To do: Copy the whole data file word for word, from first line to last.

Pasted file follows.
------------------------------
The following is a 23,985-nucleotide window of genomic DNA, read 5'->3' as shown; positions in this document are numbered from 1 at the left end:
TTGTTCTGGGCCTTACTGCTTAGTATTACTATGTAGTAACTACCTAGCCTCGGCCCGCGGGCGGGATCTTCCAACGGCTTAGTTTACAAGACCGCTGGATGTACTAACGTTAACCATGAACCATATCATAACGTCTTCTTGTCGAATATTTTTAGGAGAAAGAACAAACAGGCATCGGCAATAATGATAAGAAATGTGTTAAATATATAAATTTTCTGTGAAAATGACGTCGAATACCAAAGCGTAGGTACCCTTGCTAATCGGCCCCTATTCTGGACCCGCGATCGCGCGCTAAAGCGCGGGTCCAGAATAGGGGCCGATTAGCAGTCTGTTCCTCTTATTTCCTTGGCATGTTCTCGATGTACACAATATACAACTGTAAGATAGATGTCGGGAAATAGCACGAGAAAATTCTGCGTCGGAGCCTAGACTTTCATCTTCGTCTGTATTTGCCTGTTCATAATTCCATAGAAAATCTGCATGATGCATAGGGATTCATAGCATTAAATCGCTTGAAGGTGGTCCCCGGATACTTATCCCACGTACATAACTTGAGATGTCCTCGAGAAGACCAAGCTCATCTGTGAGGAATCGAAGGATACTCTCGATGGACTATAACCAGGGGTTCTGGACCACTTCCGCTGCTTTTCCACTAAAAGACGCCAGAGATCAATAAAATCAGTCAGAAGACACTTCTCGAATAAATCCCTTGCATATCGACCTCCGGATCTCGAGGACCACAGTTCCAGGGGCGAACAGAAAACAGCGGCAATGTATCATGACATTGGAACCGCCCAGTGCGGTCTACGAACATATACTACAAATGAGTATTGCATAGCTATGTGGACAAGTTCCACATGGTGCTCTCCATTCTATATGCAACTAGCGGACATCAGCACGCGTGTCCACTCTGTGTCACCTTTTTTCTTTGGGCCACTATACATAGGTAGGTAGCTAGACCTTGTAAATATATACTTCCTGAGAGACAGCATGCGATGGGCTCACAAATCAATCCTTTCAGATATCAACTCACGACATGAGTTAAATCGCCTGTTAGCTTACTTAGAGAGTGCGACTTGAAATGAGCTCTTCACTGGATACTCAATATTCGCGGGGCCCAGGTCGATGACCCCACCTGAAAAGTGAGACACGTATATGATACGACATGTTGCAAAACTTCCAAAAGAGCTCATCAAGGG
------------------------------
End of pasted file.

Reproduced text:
The following is a 23,985-nucleotide window of genomic DNA, read 5'->3' as shown; positions in this document are numbered from 1 at the left end:
TTGTTCTGGGCCTTACTGCTTAGTATTACTATGTAGTAACTACCTAGCCTCGGCCCGCGGGCGGGATCTTCCAACGGCTTAGTTTACAAGACCGCTGGATGTACTAACGTTAACCATGAACCATATCATAACGTCTTCTTGTCGAATATTTTTAGGAGAAAGAACAAACAGGCATCGGCAATAATGATAAGAAATGTGTTAAATATATAAATTTTCTGTGAAAATGACGTCGAATACCAAAGCGTAGGTACCCTTGCTAATCGGCCCCTATTCTGGACCCGCGATCGCGCGCTAAAGCGCGGGTCCAGAATAGGGGCCGATTAGCAGTCTGTTCCTCTTATTTCCTTGGCATGTTCTCGATGTACACAATATACAACTGTAAGATAGATGTCGGGAAATAGCACGAGAAAATTCTGCGTCGGAGCCTAGACTTTCATCTTCGTCTGTATTTGCCTGTTCATAATTCCATAGAAAATCTGCATGATGCATAGGGATTCATAGCATTAAATCGCTTGAAGGTGGTCCCCGGATACTTATCCCACGTACATAACTTGAGATGTCCTCGAGAAGACCAAGCTCATCTGTGAGGAATCGAAGGATACTCTCGATGGACTATAACCAGGGGTTCTGGACCACTTCCGCTGCTTTTCCACTAAAAGACGCCAGAGATCAATAAAATCAGTCAGAAGACACTTCTCGAATAAATCCCTTGCATATCGACCTCCGGATCTCGAGGACCACAGTTCCAGGGGCGAACAGAAAACAGCGGCAATGTATCATGACATTGGAACCGCCCAGTGCGGTCTACGAACATATACTACAAATGAGTATTGCATAGCTATGTGGACAAGTTCCACATGGTGCTCTCCATTCTATATGCAACTAGCGGACATCAGCACGCGTGTCCACTCTGTGTCACCTTTTTTCTTTGGGCCACTATACATAGGTAGGTAGCTAGACCTTGTAAATATATACTTCCTGAGAGACAGCATGCGATGGGCTCACAAATCAATCCTTTCAGATATCAACTCACGACATGAGTTAAATCGCCTGTTAGCTTACTTAGAGAGTGCGACTTGAAATGAGCTCTTCACTGGATACTCAATATTCGCGGGGCCCAGGTCGATGACCCCACCTGAAAAGTGAGACACGTATATGATACGACATGTTGCAAAACTTCCAAAAGAGCTCATCAAGGG